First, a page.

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By Scott Brown


Abstract:

I confess - when I was growing up, the only thing I asked for from any librarian was a good book recommendation. In grade school, I needed information on Alaska - and the librarian gave me a book on Alaska. In college, I needed some reading and criticism on Robert Burns - and the librarian pointed me to books by and about Robert Burns. It simply did not occur to me to ask the librarian for assistance beyond a book.


Item:

I confess – when I was growing up, the only thing I asked for from any librarian was a good book recommendation. In grade school, I needed information on Alaska – and the librarian gave me a book on Alaska. In college, I needed some reading and criticism on Robert Burns – and the librarian pointed me to books by and about Robert Burns. It simply did not occur to me to ask the librarian for assistance beyond a book.

Eventually, I landed an information and research role in an organisation, and I realised how much more a librarian and information professional could provide – research, analysis and training, among other things. I started to realise how an information professional’s perspective and expertise could be applied to a variety of settings.

As we all know, the digital revolution has drastically impacted the information profession, and the evolution of our roles is continuing to accelerate. Penny Crossland, launching off Martin de Saulles and his book 'Information 2.0: New models of information production, distribution and consumption’, reviews many of the trends facing us as information professionals and the expanding world of information. We are not only using and sharing information – we are also creating information and working with a universe of content creators. Our roles are evolving from, as Penny states, ‘information gatekeepers to information guides’.

To me, this is where our evolving expertise with information comes in – in being able to understand, evaluate and facilitate the best use of the expanding set of information sources available. Though we may not realise it, this is an extremely valuable and broadly applicable skill set, especially in a world of information overload. We are far beyond simply pointing our users to a good book - though that may still be a part of what we do.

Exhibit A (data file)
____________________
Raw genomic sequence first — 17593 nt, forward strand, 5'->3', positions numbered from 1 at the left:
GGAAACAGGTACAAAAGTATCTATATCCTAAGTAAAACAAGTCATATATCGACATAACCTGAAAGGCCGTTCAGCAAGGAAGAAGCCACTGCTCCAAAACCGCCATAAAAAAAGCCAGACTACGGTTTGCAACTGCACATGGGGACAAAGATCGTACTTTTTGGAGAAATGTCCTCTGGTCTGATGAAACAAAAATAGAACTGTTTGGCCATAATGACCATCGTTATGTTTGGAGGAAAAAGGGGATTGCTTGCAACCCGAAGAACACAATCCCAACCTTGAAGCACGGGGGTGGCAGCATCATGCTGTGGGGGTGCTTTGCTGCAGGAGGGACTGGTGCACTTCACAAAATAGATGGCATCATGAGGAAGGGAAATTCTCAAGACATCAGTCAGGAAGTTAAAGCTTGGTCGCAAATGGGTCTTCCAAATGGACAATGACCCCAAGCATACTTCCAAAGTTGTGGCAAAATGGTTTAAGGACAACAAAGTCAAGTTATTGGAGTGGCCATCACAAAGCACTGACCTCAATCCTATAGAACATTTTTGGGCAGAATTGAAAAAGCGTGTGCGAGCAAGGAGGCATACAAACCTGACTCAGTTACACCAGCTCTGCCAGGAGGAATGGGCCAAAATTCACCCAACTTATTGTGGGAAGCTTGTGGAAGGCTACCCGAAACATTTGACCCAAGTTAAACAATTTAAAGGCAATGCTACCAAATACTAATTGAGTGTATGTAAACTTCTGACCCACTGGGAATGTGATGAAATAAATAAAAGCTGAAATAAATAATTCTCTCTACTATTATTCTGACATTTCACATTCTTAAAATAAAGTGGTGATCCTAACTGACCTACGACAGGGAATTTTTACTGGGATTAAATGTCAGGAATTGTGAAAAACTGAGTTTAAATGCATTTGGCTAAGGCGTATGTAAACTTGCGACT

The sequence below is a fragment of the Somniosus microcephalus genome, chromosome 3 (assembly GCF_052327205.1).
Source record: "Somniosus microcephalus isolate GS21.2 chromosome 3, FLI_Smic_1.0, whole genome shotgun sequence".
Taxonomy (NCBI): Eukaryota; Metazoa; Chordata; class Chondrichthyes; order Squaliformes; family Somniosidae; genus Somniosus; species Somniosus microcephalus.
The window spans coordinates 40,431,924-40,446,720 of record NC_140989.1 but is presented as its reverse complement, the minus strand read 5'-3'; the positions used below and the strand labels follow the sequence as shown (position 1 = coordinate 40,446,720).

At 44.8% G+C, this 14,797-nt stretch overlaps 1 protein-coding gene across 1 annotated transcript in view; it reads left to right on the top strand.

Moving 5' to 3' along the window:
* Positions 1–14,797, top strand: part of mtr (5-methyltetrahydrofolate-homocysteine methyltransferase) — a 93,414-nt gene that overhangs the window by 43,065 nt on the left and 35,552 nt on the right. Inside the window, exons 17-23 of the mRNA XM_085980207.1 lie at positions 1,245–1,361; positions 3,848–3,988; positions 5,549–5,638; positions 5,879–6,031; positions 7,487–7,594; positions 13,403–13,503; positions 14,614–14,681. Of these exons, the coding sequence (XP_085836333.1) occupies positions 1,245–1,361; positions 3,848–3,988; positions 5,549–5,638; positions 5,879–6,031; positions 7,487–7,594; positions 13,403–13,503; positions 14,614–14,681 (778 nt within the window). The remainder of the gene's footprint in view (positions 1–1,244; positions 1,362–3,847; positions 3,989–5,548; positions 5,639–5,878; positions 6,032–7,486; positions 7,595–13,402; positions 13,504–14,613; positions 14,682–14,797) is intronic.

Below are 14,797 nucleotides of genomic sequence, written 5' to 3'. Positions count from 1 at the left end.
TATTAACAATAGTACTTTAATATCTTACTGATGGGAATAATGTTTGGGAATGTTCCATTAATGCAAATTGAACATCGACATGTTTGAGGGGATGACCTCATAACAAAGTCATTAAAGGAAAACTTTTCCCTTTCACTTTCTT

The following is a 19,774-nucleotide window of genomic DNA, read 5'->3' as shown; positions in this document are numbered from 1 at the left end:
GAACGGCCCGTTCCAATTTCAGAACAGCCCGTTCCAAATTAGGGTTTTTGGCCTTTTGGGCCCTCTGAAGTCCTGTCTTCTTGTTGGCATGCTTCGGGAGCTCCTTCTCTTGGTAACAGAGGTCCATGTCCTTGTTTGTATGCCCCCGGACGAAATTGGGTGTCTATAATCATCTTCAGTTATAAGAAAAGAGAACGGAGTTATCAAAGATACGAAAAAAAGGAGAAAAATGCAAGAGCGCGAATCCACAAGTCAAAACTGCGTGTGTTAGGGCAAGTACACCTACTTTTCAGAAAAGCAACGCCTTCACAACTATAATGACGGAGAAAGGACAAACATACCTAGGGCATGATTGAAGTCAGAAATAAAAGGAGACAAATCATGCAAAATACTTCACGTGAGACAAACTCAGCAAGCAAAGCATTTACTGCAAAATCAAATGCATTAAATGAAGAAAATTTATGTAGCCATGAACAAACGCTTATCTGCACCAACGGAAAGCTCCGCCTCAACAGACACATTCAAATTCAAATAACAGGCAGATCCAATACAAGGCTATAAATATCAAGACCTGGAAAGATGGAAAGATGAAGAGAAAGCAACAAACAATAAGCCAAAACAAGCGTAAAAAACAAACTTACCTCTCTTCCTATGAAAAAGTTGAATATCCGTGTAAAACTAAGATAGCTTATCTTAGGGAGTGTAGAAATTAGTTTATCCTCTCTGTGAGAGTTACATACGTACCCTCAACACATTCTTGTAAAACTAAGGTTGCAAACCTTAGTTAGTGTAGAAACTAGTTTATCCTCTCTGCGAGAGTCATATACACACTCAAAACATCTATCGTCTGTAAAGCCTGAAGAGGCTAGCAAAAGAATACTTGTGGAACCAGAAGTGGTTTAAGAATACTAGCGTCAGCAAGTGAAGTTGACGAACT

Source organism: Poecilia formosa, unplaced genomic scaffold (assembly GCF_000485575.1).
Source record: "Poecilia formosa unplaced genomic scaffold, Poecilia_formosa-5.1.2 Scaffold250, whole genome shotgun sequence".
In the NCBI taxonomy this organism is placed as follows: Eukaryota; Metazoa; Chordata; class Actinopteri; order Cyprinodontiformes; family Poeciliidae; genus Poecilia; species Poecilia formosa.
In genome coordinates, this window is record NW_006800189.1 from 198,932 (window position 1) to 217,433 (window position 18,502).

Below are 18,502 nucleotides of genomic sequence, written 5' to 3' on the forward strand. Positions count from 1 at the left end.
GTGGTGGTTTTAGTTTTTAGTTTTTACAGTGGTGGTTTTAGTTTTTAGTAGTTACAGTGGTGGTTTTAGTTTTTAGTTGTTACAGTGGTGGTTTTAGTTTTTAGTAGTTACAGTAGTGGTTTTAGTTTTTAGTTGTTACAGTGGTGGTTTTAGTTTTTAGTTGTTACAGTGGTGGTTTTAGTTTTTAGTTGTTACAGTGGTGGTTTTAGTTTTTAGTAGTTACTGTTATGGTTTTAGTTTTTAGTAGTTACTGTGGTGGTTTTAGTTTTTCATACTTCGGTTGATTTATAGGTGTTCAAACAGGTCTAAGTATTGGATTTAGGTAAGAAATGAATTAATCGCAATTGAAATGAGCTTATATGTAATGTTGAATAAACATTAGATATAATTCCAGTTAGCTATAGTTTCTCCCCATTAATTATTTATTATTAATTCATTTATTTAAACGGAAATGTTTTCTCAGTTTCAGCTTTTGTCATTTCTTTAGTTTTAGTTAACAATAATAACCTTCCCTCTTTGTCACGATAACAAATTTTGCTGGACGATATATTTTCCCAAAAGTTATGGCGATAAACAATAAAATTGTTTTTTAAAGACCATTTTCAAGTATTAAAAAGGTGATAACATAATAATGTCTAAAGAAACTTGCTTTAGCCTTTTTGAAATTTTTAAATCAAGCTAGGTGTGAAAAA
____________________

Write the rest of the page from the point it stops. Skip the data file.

Speaking of evaluation, since the last newsletter, FreePint has published reviews of Linex, Bureau van Dijk (BvD) Mint and InfoDesk InfoMonitor service. Linex integrates multiple streams of information from a range of sources; Mint provides a powerful database of company information and a strong company search interface; and InfoMonitor – powered by technology and information professionals – is a ‘turnkey’ service for custom competitive intelligence newsletters for the organisation. Each product is well worth checking out.

Information is everywhere – and information professionals are playing a key and evolving role in understanding that information.

As always, I welcome your input!


 

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Scott Brown is the owner of Social Information Group (http://www.socialinformationgroup.com), an independent information practice that focuses on the effective use of social networking tools for sharing and finding information. His forthcoming book, "Social Information: Gaining Competitive and Business Information Using Social Media Tools" will be published in late 2012. He has worked with libraries, Fortune 500 companies, startups, government organisations and individuals to help them understand and effectively use these tools for their clients, and to drive increased visibility and return on information resources. He has over 20 years of experience in library and information organisations, in public, academic and corporate settings. Scott is a regular speaker nationally on many areas of information work. He is also a professional coach.

You can follow him on Twitter at @socialinfo.

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FreePint Topics
Sources: Staying informed and aware
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Technology: Improving information work with technology
Technology
Value: Maximising value for information work and investment
Value
 
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